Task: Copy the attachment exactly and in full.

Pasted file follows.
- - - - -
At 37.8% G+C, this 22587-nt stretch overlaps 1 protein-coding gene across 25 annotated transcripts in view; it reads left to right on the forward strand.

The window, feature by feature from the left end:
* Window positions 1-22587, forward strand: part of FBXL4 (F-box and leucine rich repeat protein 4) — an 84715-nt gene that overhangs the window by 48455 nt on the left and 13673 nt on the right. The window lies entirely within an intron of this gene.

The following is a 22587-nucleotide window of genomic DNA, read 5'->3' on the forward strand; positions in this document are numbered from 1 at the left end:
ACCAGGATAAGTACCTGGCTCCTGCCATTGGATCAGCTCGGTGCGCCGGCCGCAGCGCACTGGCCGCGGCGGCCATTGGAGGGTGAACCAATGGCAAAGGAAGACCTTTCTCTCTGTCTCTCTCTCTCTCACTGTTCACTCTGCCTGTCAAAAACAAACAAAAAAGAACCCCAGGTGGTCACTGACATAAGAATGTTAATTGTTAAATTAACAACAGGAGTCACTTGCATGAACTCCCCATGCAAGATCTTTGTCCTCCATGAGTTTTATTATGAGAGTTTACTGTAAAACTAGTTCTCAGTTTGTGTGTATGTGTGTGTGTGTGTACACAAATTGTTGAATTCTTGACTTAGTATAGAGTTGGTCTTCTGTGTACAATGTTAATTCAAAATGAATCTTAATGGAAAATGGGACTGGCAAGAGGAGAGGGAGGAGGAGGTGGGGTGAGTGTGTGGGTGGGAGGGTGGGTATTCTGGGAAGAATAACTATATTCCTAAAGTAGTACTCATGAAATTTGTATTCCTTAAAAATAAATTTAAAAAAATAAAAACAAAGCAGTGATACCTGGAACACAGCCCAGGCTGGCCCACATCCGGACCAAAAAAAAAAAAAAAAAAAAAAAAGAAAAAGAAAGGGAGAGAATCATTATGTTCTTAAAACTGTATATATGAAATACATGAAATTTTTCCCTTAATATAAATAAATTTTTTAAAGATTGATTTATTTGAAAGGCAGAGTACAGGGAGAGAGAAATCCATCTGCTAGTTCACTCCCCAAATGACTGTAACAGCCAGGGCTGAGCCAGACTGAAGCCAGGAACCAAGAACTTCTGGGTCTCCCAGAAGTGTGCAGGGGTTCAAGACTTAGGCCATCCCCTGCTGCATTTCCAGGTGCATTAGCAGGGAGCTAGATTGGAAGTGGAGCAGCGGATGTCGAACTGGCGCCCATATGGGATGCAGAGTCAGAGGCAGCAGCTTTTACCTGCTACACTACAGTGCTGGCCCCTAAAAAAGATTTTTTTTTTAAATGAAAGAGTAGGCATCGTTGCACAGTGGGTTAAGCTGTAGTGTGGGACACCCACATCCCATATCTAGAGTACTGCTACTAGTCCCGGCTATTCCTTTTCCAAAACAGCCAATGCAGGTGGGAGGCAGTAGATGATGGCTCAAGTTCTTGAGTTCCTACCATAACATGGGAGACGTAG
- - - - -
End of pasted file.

At 37.8% G+C, this 22587-nt stretch overlaps 1 protein-coding gene across 25 annotated transcripts in view; it reads left to right on the forward strand.

The window, feature by feature from the left end:
* Window positions 1-22587, forward strand: part of FBXL4 (F-box and leucine rich repeat protein 4) — an 84715-nt gene that overhangs the window by 48455 nt on the left and 13673 nt on the right. The window lies entirely within an intron of this gene.

The following is a 22587-nucleotide window of genomic DNA, read 5'->3' on the forward strand; positions in this document are numbered from 1 at the left end:
ACCAGGATAAGTACCTGGCTCCTGCCATTGGATCAGCTCGGTGCGCCGGCCGCAGCGCACTGGCCGCGGCGGCCATTGGAGGGTGAACCAATGGCAAAGGAAGACCTTTCTCTCTGTCTCTCTCTCTCTCACTGTTCACTCTGCCTGTCAAAAACAAACAAAAAAGAACCCCAGGTGGTCACTGACATAAGAATGTTAATTGTTAAATTAACAACAGGAGTCACTTGCATGAACTCCCCATGCAAGATCTTTGTCCTCCATGAGTTTTATTATGAGAGTTTACTGTAAAACTAGTTCTCAGTTTGTGTGTATGTGTGTGTGTGTGTACACAAATTGTTGAATTCTTGACTTAGTATAGAGTTGGTCTTCTGTGTACAATGTTAATTCAAAATGAATCTTAATGGAAAATGGGACTGGCAAGAGGAGAGGGAGGAGGAGGTGGGGTGAGTGTGTGGGTGGGAGGGTGGGTATTCTGGGAAGAATAACTATATTCCTAAAGTAGTACTCATGAAATTTGTATTCCTTAAAAATAAATTTAAAAAAATAAAAACAAAGCAGTGATACCTGGAACACAGCCCAGGCTGGCCCACATCCGGACCAAAAAAAAAAAAAAAAAAAAAAAAGAAAAAGAAAGGGAGAGAATCATTATGTTCTTAAAACTGTATATATGAAATACATGAAATTTTTCCCTTAATATAAATAAATTTTTTAAAGATTGATTTATTTGAAAGGCAGAGTACAGGGAGAGAGAAATCCATCTGCTAGTTCACTCCCCAAATGACTGTAACAGCCAGGGCTGAGCCAGACTGAAGCCAGGAACCAAGAACTTCTGGGTCTCCCAGAAGTGTGCAGGGGTTCAAGACTTAGGCCATCCCCTGCTGCATTTCCAGGTGCATTAGCAGGGAGCTAGATTGGAAGTGGAGCAGCGGATGTCGAACTGGCGCCCATATGGGATGCAGAGTCAGAGGCAGCAGCTTTTACCTGCTACACTACAGTGCTGGCCCCTAAAAAAGATTTTTTTTTTAAATGAAAGAGTAGGCATCGTTGCACAGTGGGTTAAGCTGTAGTGTGGGACACCCACATCCCATATCTAGAGTACTGCTACTAGTCCCGGCTATTCCTTTTCCAAAACAGCCAATGCAGGTGGGAGGCAGTAGATGATGGCTCAAGTTCTTGAGTTCCTACCATAACATGGGAGACGTAG